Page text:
Clinical Orthopaedics and Related Research®

, Volume 471, Issue 2, pp 574–583

Estimating Risk in Medicare Patients With THA: An Electronic Risk Calculator for Periprosthetic Joint Infection and Mortality

Authors

    • Department of Orthopaedic SurgeryUniversity of California, San Francisco
    • Philip R. Lee Institute for Health Policy StudiesUniversity of California, San Francisco
  • Kevin Ong
    • Exponent, Inc
  • Edmund Lau
    • Exponent, Inc
  • Daniel J. Berry
    • Department of Orthopaedic SurgeryMayo Clinic
  • Thomas P. Vail
    • Department of Orthopaedic SurgeryUniversity of California, San Francisco
  • Steven M. Kurtz
    • Exponent, Inc
  • Harry E. Rubash
    • Department of Orthopaedic SurgeryMassachusetts General Hospital
Clinical Research

DOI: 10.1007/s11999-012-2605-z

Cite this article as:
Bozic, K.J., Ong, K., Lau, E. et al. Clin Orthop Relat Res (2013) 471: 574. doi:10.1007/s11999-012-2605-z

Abstract

Background

Although risk factors for periprosthetic joint infection (PJI) and mortality after total hip arthroplasty (THA) have been identified, interactions between specific patient risk factors are poorly understood. Therefore, it is difficult for surgeons to counsel patients on their individual risk of PJI or mortality after THA.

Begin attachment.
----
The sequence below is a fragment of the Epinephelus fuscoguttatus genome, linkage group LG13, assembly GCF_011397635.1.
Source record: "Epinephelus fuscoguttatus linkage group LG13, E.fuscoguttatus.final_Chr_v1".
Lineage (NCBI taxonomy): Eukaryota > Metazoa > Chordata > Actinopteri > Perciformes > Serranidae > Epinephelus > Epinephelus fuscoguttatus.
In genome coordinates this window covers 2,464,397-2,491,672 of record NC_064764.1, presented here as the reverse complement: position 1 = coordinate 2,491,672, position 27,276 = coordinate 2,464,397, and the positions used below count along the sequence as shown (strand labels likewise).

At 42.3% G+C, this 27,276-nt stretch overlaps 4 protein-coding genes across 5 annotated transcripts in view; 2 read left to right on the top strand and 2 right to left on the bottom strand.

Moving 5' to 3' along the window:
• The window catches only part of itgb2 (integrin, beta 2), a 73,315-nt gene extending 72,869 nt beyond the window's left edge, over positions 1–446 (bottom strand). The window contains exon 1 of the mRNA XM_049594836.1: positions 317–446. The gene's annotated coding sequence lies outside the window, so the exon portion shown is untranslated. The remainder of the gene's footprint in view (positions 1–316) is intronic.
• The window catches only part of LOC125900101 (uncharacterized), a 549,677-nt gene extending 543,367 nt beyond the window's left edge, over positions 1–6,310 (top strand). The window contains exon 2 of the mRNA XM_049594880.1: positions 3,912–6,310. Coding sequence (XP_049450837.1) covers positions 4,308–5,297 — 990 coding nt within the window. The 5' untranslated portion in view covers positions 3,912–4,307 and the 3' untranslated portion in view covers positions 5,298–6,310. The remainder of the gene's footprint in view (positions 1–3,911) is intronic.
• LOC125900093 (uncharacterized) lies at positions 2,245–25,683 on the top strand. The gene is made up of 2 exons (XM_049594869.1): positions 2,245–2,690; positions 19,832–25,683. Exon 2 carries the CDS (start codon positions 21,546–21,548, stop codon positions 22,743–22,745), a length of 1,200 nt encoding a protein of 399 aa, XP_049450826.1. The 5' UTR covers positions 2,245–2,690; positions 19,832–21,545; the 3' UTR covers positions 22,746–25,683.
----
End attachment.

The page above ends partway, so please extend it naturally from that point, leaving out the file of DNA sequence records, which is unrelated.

Questions/purposes

We evaluated the interaction between patient clinical and demographic factors on the risk of PJI and mortality after THA and developed an electronic risk calculator for estimating the patient-specific risk of PJI and mortality in Medicare patients with THA.

Methods

We used the Medicare 5% sample claims database to calculate the risk of PJI within 2 years and mortality within 90 days after THA in 53,252 Medicare patients with primary THAs between 1998 and 2009. Logistic regression using 29 comorbid conditions, age, sex, race, and socioeconomic status were used as inputs to develop an electronic risk calculator to estimate patient-specific risk of PJI and mortality after THA.

Results

The overall 2-year risk of PJI and 90-day risk of mortality after primary THA were 2.07% and 1.30%, respectively. White women aged 70 to 74 years with alcohol abuse, depression, electrolyte disorder, peptic ulcer disease, urinary tract infection, rheumatologic disease, preoperative anemia, cardiopulmonary (cardiac arrhythmia, congestive heart failure, ischemic heart disease, chronic pulmonary disease) comorbidities, and peripheral vascular disease were at highest risk for PJI. White women aged 65 to 69 years with electrolyte disorder, hemiplegia/paraplegia, hypertension, hypothyroidism, metastatic tumor, preoperative anemia, coagulopathy, cardiopulmonary (congestive heart failure, chronic pulmonary disease) and psychiatric (psychoses, depression) comorbidities, malignancies, and peripheral vascular disease were at highest risk for mortality. An electronic risk calculator was developed to estimate the risk of PJI and mortality in Medicare patients with THA.

Conclusions

This electronic risk calculator can be used to counsel Medicare patients regarding their patient-specific risks of PJI and mortality after THA.

Level of Evidence

Level II, prognostic study. See the Instructions for Authors for a complete description of levels of evidence.

Copyright information

© The Association of Bone and Joint Surgeons® 2012